It’s finally fall! But that means the dreaded Gainesville Plague is surely upon us. After exhausting our bodies with midterms, road trips and tailgates this month, I’d say it’s about time for a little pick-me-up.

To this day, when I go back to my home in South Florida and start feeling under the weather, my mom asks, “Do you want my chicken soup? I have it in the freezer.”

As a child who grew up straining all the green bits out of her soup, I've evolved to appreciate not only the final product but the entire process too. When I chop the vegetables for the mirepoix, my soup's flavor base, I'm reminded of how this was my task when cooking with my mom before Passover. When I carefully spoon up some hot broth to taste the salt level, I'm reminded of my mom blowing on the spoon to cool down her own soup and get my opinion.

Rae Gutcheon

Nothing feels more like home when I'm 300 miles away than the smell of the chicken soup boiling on the stove. 

While time-consuming at first, making your own soup is well worth it. And as my mama taught me, it’s a time investment that pays out weeks later when you can just reach into your freezer and defrost a hearty bowl. 

As with most family recipes and especially chicken soup recipes, the measurements are more suggestions than requirements, so construct the soup to your own taste. 

You Will Need:

1 large stock pot

2 large tongs 

1 large bowl

1 whole bag of carrots, cut into 1-inch cubes

1 whole bag of parnsips, cut into 1-inch cubes

1 whole bag of celery hearts, cut into 1-inch cubes

3 sweet onions, quartered

4 cloves of garlic, peeled and smashed 

2 tablespoons of vegetable oil

1 whole chicken, giblets removed, excess feathers pulled

1 package of egg noodles (optional)

Kosher Salt

Black Pepper

Garlic Powder 

Onion Power


Fresh Dill


1. Prep the mirepoix: Peel the carrots and parsnips. Cut carrots, parsnips and celery into 1-inch cubes. Peel and quarter the onions, and smash and remove the peels from the garlic. Heat your stock pot over a medium-high burner and pour in the vegetable oil when it gets hot. Throw in the smashed garlic, the onion quarters, and the parsnips and roast until fragrant. 

2. Prep the chicken: Place the chicken on a baking sheet. Season liberally all over with kosher salt, black pepper, onion powder, garlic powder and paprika. Let it sit while you finish roasting your vegetables.

Rae Gutcheon

3. Construct the stock: When the garlic, onions and parsnips are fragrant, add in the carrots and celery. Then, place the chicken in the stock pot on top. Fill the stock pot with water just until the chicken is completely covered. (If you use too much water, you'll have a weak broth.) Bring the water to a boil, and then reduce heat to medium. Place the lid on the pot and let it simmer away for 10 minutes.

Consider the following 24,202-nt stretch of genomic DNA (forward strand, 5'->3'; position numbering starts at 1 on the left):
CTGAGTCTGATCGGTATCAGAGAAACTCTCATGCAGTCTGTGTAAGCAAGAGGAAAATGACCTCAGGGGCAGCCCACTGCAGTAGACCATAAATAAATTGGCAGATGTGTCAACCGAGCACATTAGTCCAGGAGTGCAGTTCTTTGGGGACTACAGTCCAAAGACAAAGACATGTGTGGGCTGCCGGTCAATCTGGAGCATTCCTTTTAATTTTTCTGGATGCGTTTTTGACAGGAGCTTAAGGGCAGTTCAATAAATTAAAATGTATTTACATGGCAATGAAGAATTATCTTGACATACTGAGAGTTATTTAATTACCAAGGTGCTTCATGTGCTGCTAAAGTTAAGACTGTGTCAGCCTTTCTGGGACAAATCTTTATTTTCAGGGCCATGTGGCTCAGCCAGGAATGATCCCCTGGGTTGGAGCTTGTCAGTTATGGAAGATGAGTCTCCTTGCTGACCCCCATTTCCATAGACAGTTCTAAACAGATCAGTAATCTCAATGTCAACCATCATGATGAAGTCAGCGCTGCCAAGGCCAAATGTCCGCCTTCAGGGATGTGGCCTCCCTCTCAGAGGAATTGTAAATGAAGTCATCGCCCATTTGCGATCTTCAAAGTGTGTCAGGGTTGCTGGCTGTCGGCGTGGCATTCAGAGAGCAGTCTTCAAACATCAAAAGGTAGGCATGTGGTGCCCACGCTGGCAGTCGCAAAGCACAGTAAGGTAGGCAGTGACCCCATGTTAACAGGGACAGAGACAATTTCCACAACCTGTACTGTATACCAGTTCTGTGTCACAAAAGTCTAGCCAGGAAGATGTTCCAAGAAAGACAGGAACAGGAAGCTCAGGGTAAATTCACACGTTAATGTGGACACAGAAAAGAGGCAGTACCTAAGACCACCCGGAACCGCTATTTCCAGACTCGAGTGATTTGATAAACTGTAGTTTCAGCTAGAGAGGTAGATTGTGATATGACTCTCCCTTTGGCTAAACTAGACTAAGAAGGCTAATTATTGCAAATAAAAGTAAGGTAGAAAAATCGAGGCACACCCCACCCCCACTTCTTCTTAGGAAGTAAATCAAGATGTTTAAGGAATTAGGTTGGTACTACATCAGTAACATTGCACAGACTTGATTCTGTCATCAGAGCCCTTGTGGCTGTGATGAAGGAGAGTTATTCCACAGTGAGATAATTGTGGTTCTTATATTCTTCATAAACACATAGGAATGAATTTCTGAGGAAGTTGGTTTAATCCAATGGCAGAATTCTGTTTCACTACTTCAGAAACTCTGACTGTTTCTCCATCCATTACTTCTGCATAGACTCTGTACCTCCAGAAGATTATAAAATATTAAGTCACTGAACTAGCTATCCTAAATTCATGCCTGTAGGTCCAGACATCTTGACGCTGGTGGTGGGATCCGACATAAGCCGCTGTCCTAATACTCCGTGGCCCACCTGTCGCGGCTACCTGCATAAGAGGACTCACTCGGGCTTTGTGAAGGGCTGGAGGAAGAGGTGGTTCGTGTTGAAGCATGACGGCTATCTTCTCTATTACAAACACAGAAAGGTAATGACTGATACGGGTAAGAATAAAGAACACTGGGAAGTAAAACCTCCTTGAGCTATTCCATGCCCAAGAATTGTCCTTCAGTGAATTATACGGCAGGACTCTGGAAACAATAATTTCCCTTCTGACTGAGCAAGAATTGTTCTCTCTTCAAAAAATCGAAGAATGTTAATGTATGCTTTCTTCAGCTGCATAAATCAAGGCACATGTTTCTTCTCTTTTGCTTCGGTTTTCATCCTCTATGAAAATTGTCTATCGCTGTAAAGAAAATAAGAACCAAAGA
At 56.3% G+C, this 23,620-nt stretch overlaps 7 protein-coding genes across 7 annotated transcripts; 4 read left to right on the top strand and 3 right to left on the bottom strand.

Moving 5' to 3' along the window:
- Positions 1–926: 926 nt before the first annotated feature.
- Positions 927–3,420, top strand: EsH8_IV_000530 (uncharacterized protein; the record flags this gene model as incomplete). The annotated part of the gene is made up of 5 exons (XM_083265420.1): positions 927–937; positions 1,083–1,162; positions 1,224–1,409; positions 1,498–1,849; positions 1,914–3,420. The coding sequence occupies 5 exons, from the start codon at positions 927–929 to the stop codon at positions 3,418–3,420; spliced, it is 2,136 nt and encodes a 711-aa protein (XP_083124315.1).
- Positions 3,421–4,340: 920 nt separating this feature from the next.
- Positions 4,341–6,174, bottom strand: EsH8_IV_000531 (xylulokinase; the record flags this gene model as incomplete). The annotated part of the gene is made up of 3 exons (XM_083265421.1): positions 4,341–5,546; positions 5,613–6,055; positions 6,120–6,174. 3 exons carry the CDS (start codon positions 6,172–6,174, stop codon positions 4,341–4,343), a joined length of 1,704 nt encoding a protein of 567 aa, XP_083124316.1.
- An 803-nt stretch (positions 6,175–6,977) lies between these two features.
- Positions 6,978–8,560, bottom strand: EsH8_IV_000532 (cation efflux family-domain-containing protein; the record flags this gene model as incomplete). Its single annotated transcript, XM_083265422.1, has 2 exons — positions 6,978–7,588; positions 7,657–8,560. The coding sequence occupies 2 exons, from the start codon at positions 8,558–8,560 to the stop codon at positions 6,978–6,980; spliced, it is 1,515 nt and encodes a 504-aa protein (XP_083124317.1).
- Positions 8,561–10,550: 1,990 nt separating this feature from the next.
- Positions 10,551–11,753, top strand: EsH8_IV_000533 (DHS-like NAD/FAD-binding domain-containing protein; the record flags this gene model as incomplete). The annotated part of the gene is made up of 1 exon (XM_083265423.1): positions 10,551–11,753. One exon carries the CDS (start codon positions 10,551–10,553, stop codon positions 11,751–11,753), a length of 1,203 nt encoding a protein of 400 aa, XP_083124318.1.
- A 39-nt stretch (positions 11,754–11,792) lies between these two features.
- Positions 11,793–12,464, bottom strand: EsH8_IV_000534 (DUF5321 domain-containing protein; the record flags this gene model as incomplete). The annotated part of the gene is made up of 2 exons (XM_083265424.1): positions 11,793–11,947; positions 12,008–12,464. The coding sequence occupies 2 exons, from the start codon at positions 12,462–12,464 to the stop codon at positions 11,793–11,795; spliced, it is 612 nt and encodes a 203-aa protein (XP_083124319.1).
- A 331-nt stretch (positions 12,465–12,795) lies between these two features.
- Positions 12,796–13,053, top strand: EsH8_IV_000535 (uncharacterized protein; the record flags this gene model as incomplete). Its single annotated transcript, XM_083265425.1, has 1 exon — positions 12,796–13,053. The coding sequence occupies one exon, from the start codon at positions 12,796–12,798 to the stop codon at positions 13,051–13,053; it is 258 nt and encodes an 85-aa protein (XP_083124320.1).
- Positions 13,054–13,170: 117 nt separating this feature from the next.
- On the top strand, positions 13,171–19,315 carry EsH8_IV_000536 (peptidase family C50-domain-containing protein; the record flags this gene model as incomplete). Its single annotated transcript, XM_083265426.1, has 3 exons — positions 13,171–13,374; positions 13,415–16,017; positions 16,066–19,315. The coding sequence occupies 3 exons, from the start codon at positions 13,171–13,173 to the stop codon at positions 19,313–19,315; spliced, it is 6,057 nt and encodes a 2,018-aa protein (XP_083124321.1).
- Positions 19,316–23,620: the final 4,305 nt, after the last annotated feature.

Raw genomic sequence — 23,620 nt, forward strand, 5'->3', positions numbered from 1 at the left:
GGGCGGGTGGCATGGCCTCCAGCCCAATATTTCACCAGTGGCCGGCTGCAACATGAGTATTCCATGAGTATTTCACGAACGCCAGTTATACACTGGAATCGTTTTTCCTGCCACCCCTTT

During this time, wrap a bundle of dill in a tied-off cheese cloth or place into a mesh tea infuser. After 10 minutes, put the dill in the stock pot and replace the lid. Let simmer for 35-55 minutes, depending on the size of your chicken. When you can stick a fork into the chicken with no resistance, the chicken is done. 

Rae Gutcheon

4. Prep the Noodles: While your stock cooks, in a smaller pot, boil eggs noodles until al dente, anywhere from 5-7 minutes as they cook quickly. If they're a little underdone, it's okay as they will continue to cook after adding them to the stock. Drain and set aside. 

5. Shred the Chicken: Carefully remove the chicken with two metal tongs and place into a large bowl. Using two forks, shred the chicken and remove any bones and cartilage. When shredded, add the chicken to the stock pot. 

6. Season the soup: Finally the time for seasoning. Taste a small spoonful of your soup and gradually add in kosher salt. You will need a lot of this. You will probably think you are adding too much of this. But keep tasting and stirring and I guarantee you, it will eventually get to the flavor you desire. Crack in some black pepper to deepen the flavor profile and you're set. 

At this point you can add the egg noodles to the stock pot if you desire, or you can serve them in individual bowls and pour the soup over them. 

The Result

The clear, yellow broth is perfectly salty, but without the threat of ridiculously high sodium or lacking flavor from store-bought alternatives. The sweet root vegetables are the perfect complement to the tender shredded chicken and al dente egg noodles. And don't forget the unexpected superstar and my childhood enemy: the dill. It brings both brightness and depth to the soup, and without it, it simply doesn't taste like it will cure my colds. I guess what I should say is, my mom was right.